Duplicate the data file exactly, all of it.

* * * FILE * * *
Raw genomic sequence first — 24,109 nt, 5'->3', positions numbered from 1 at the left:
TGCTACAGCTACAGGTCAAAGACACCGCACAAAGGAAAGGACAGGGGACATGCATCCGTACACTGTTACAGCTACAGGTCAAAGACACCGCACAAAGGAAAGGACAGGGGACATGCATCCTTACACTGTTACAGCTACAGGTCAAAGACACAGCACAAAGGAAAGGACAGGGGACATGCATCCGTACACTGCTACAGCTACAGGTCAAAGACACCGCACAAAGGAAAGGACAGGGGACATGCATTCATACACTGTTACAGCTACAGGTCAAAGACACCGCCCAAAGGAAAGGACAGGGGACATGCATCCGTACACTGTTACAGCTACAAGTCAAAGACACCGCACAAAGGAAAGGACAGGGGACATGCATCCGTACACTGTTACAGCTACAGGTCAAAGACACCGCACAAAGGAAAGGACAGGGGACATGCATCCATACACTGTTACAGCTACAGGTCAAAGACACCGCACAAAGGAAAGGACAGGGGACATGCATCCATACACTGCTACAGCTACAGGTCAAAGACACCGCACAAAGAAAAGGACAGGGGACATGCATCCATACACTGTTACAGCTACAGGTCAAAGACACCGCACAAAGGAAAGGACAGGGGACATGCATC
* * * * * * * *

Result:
Raw genomic sequence first — 24,109 nt, 5'->3', positions numbered from 1 at the left:
TGCTACAGCTACAGGTCAAAGACACCGCACAAAGGAAAGGACAGGGGACATGCATCCGTACACTGTTACAGCTACAGGTCAAAGACACCGCACAAAGGAAAGGACAGGGGACATGCATCCTTACACTGTTACAGCTACAGGTCAAAGACACAGCACAAAGGAAAGGACAGGGGACATGCATCCGTACACTGCTACAGCTACAGGTCAAAGACACCGCACAAAGGAAAGGACAGGGGACATGCATTCATACACTGTTACAGCTACAGGTCAAAGACACCGCCCAAAGGAAAGGACAGGGGACATGCATCCGTACACTGTTACAGCTACAAGTCAAAGACACCGCACAAAGGAAAGGACAGGGGACATGCATCCGTACACTGTTACAGCTACAGGTCAAAGACACCGCACAAAGGAAAGGACAGGGGACATGCATCCATACACTGTTACAGCTACAGGTCAAAGACACCGCACAAAGGAAAGGACAGGGGACATGCATCCATACACTGCTACAGCTACAGGTCAAAGACACCGCACAAAGAAAAGGACAGGGGACATGCATCCATACACTGTTACAGCTACAGGTCAAAGACACCGCACAAAGGAAAGGACAGGGGACATGCATC